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Women: n=2 Men: n=104 Women: n=32 Men: n=8 Women: n=24 Men: n=36

15.09% of fishers experienced loss primarily due to spoilage (53%) 44.83% of processors (63% of women, 32% of men: p-value = 0.0228) experienced loss primarily due to breakage (82% of men, 47% of women) and over processing (33% of women, 9% of men) 30% of traders (35% of women, 13% of men: p = 0.2379) experienced loss due to breakage (64% of women, 100% of men) and spoilage (36% of women) :

15.09 % of fishers experienced loss primarily due to spoilage (53%) 44.83 % of processors ( 63% of women, 32% of men: p-value = 0.0228) experienced loss primarily due to breakage (82% of men, 47% of women) and over processing (33% of women, 9% of men) 30 % of traders (35% of women, 13% of men: p = 0.2379 ) experienced loss due to breakage (64% of women, 100% of men) and spoilage (36% of women)

Fishers experienced loss primarily due to spoilage (34%) and market forces* (55%) Processors experienced loss primarily due to breakage (58% of women, 55% of men) and market forces (42% of women, 36% of men) Traders experienced loss due to breakage (25% of men, 17% of women), spoilage (42% of women, 25% of men), and market forces (50% of men, 42% of women):

Fishers experienced loss primarily due to spoilage (34%) and market forces* (55%) Processors experienced loss primarily due to breakage (58% of women, 55% of men) and market forces (42% of women, 36% of men) Traders experienced loss due to breakage (25% of men, 17% of women), spoilage (42% of women, 25% of men), and market forces (50% of men, 42% of women) *Size variation, high supply, price variation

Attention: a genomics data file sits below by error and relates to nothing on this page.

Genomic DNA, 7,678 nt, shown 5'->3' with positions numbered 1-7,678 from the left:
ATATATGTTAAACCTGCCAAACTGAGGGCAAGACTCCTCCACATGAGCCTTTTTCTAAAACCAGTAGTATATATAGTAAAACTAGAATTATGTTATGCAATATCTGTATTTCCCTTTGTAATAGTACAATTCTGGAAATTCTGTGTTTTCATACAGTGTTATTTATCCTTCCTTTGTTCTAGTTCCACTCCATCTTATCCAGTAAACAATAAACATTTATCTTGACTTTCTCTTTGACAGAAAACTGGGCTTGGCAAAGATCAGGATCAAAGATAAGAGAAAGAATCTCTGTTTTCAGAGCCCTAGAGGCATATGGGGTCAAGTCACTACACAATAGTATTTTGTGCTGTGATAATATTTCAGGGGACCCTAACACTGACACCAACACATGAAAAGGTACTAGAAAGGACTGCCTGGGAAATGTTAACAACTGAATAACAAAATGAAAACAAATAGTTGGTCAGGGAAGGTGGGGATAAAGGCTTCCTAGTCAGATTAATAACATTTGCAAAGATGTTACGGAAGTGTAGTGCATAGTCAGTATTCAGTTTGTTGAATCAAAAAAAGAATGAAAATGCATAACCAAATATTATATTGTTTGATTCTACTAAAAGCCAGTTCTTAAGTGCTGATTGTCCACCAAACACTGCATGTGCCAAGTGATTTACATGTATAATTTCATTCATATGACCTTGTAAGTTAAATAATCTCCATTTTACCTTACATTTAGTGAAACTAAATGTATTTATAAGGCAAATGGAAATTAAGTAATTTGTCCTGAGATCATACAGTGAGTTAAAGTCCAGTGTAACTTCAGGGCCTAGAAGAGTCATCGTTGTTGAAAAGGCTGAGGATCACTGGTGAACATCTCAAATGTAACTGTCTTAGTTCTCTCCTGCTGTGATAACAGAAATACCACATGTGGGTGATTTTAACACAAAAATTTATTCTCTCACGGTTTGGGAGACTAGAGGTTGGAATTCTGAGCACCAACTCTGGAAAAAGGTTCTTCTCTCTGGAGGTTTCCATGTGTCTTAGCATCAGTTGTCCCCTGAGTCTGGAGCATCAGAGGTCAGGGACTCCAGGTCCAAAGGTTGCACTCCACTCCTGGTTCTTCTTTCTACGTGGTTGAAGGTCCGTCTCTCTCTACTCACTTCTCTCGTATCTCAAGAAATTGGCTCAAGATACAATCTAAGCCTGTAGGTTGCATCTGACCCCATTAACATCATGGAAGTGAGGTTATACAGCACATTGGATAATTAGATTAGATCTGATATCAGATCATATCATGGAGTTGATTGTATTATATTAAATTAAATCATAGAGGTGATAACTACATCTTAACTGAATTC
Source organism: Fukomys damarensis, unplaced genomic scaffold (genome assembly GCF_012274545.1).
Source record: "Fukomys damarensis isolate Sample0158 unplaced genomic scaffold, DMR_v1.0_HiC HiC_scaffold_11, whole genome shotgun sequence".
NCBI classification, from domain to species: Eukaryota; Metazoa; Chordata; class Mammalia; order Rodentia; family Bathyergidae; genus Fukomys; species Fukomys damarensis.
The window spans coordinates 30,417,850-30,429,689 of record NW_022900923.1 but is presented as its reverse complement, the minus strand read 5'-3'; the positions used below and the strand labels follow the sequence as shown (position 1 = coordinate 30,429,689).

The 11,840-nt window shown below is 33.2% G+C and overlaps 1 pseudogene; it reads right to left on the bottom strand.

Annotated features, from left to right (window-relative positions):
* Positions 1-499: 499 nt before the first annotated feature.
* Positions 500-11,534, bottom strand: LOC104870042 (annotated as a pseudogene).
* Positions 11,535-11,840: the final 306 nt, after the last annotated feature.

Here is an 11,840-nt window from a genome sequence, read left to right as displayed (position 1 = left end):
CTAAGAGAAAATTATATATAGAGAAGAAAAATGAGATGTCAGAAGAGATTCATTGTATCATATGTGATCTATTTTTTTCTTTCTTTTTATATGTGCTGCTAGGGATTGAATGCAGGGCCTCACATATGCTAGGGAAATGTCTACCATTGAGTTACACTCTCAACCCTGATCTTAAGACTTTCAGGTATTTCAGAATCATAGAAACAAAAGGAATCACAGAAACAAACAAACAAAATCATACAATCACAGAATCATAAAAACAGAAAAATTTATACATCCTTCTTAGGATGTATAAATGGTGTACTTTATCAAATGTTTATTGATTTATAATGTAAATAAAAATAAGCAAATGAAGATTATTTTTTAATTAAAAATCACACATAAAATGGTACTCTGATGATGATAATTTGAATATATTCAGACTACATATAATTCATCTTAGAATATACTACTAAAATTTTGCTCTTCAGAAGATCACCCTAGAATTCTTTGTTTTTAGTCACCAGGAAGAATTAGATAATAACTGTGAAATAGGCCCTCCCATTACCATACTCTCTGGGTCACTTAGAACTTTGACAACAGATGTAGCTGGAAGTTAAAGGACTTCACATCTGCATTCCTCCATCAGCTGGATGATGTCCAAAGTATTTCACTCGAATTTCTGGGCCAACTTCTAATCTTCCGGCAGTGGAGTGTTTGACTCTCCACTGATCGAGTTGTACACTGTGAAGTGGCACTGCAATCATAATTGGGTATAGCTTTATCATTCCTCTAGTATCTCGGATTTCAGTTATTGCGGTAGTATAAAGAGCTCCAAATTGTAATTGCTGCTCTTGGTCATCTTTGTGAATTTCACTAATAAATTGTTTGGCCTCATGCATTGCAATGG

Gross Margins Analysis:

Gross Margins Analysis Sample of 239 people (33% women , 67% men ) from fishing camps and in town Fishers = 113 (100% men ) Processors = 50 (70% women , 30% men ) Traders = 76 (56% women , 44% men ) Gross margins analysis measures the difference between revenue and costs of goods sold and expressed as a percentage indicating profitability of an enterprise

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Women processors incur higher variable costs on average and receive lower prices for fish Women traders receive better prices but incur much lower variable costs. Men traders have very high variable cost

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100% men 70% women 56% women

WEFI:

WEFI Adapted from the women’s empowerment in agriculture index (WEAI) (IFPRI, 2012) Sample of 151 people (39% women , 61% men ) Measured access to assets, decision-making powers, individual leadership capabilities, gender attitudes and allocation of time Primary reason women are in the fishing camps: 73% to trade fish 15% to process fish 7% to fish 5% to do something else Primary reason men are in the fishing camps: 90% to fish 9 % to trade fish 1% to do something else

Access to assets:

Access to assets A larger percentage of women’s households own locally-produced fishing equipment (e.g., fishing baskets) compared to men’s ( 46% versus 30% ) A larger percentage of men’s households own externally-produced fishing equipment (e.g., seine nets, hooks) compared to women’s ( 86% versus 34% ) Importantly , 0% of women own such gears themselves, while 62% of men do No women make their own decisions to sell, rent/give away or purchase new externally-produced fishing gears, while majority of men do Similar results for women and men regarding processing and trading

Individual leadership in the camps:

Individual leadership i n the camps 51% of women felt very comfortable speaking in public to help decide on projects or issues affecting the fishing camp, compared to 83% of men . 56% of women felt very comfortable speaking in public to protest the use of illegal fishing gears or activities, compared to 87% of men .